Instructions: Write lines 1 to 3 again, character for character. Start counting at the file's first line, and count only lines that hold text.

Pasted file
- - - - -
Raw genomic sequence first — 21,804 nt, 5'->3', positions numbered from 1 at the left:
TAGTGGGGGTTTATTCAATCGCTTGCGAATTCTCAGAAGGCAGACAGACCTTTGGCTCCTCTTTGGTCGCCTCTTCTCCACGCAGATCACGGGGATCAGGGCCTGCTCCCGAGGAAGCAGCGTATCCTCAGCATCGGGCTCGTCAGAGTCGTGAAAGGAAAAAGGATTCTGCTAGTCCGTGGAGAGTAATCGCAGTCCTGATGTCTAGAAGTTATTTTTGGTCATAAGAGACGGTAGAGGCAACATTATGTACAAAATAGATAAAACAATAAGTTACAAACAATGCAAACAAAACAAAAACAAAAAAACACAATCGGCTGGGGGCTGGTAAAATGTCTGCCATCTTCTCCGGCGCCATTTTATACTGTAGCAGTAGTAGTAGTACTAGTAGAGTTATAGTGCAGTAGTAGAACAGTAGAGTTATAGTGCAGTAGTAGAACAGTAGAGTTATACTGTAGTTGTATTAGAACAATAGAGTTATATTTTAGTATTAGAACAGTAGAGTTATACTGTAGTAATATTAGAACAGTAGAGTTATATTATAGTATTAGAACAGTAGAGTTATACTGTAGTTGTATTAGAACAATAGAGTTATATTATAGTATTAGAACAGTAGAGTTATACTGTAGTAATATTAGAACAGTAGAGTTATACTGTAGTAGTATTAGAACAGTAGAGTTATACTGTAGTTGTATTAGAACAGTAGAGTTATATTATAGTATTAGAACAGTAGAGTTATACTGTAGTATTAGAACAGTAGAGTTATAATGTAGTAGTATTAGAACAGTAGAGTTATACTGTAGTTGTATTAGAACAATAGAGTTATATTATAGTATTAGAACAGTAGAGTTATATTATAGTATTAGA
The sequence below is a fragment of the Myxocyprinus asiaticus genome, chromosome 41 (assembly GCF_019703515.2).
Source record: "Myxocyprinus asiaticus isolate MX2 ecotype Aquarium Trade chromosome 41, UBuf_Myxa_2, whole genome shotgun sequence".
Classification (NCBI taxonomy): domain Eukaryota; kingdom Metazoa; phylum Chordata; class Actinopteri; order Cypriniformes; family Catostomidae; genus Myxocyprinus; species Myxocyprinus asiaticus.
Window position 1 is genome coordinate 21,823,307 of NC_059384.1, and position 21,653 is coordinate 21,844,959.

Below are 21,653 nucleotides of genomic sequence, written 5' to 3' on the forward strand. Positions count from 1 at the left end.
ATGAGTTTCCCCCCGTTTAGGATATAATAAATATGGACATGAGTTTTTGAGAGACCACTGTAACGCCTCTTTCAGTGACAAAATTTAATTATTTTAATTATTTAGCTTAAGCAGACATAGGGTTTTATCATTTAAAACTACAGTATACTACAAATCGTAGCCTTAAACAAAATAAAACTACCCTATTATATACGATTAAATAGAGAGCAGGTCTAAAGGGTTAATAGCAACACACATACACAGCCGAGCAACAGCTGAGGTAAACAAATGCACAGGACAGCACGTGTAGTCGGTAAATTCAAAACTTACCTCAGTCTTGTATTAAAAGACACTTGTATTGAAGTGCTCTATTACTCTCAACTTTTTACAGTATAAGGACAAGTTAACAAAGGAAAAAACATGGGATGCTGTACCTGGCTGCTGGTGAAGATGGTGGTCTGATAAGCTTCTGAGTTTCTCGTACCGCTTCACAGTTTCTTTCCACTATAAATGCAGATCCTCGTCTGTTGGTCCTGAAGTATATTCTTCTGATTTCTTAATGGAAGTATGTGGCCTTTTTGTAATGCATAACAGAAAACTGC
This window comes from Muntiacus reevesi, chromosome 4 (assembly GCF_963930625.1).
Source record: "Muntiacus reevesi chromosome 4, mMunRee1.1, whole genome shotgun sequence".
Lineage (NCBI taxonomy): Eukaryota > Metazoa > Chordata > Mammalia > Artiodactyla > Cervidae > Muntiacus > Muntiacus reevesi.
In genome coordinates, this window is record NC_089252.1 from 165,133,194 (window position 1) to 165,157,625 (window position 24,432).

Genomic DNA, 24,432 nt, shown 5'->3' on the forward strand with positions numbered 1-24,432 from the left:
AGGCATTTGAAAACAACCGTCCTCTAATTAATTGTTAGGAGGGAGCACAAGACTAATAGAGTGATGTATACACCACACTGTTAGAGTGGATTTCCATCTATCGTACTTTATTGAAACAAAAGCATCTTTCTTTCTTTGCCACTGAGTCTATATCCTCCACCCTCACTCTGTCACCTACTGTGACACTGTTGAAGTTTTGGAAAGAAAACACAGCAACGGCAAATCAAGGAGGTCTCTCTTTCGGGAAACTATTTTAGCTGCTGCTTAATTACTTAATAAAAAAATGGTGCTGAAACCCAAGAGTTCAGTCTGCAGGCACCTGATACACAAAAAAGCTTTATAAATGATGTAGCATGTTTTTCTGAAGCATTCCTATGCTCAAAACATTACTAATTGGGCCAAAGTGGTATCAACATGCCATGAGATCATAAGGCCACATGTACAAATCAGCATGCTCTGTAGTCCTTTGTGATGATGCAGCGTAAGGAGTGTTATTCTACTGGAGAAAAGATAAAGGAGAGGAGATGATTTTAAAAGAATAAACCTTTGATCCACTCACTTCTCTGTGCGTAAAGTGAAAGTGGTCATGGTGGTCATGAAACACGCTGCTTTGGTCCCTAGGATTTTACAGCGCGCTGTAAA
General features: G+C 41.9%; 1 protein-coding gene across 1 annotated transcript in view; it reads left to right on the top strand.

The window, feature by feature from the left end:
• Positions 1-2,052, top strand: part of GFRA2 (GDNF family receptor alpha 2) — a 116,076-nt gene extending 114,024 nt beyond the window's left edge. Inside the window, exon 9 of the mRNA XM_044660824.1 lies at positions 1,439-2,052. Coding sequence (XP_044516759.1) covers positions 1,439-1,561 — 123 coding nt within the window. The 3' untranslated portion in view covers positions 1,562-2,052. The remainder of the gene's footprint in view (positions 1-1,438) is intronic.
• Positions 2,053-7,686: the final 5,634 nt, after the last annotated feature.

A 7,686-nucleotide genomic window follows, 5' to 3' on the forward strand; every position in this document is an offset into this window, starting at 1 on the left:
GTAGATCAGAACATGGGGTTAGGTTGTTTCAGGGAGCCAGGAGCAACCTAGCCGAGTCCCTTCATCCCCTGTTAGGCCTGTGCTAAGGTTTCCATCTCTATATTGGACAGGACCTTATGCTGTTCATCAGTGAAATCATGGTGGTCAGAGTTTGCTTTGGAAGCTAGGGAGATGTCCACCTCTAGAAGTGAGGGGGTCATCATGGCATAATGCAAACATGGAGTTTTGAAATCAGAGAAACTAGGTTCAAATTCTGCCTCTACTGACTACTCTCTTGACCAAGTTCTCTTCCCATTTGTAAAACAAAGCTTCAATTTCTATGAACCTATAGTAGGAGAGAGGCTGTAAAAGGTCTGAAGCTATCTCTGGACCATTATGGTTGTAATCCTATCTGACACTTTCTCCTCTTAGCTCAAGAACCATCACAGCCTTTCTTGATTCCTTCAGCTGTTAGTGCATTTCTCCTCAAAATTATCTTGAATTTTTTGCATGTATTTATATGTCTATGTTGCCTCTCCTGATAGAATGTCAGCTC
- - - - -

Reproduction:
Raw genomic sequence first — 21,804 nt, 5'->3', positions numbered from 1 at the left:
TAGTGGGGGTTTATTCAATCGCTTGCGAATTCTCAGAAGGCAGACAGACCTTTGGCTCCTCTTTGGTCGCCTCTTCTCCACGCAGATCACGGGGATCAGGGCCTGCTCCCGAGGAAGCAGCGTATCCTCAGCATCGGGCTCGTCAGAGTCGTGAAAGGAAAAAGGATTCTGCTAGTCCGTGGAGAGTAATCGCAGTCCTGATGTCTAGAAGTTATTTTTGGTCATAAGAGACGGTAGAGGCAACATTATGTACAAAATAGATAAAACAATAAGTTACAAACAATGCAAACAAAACAAAAACAAAAAAACACAATCGGCTGGGGGCTGGTAAAATGTCTGCCATCTTCTCCGGCGCCATTTTATACTGTAGCAGTAGTAGTAGTACTAGTAGAGTTATAGTGCAGTAGTAGAACAGTAGAGTTATAGTGCAGTAGTAGAACAGTAGAGTTATACTGTAGTTGTATTAGAACAATAGAGTTATATTTTAGTATTAGAACAGTAGAGTTATACTGTAGTAATATTAGAACAGTAGAGTTATATTATAGTATTAGAACAGTAGAGTTATACTGTAGTTGTATTAGAACAATAGAGTTATATTATAGTATTAGAACAGTAGAGTTATACTGTAGTAATATTAGAACAGTAGAGTTATACTGTAGTAGTATTAGAACAGTAGAGTTATACTGTAGTTGTATTAGAACAGTAGAGTTATATTATAGTATTAGAACAGTAGAGTTATACTGTAGTATTAGAACAGTAGAGTTATAATGTAGTAGTATTAGAACAGTAGAGTTATACTGTAGTTGTATTAGAACAATAGAGTTATATTATAGTATTAGAACAGTAGAGTTATATTATAGTATTAGA
The sequence below is a fragment of the Myxocyprinus asiaticus genome, chromosome 41 (assembly GCF_019703515.2).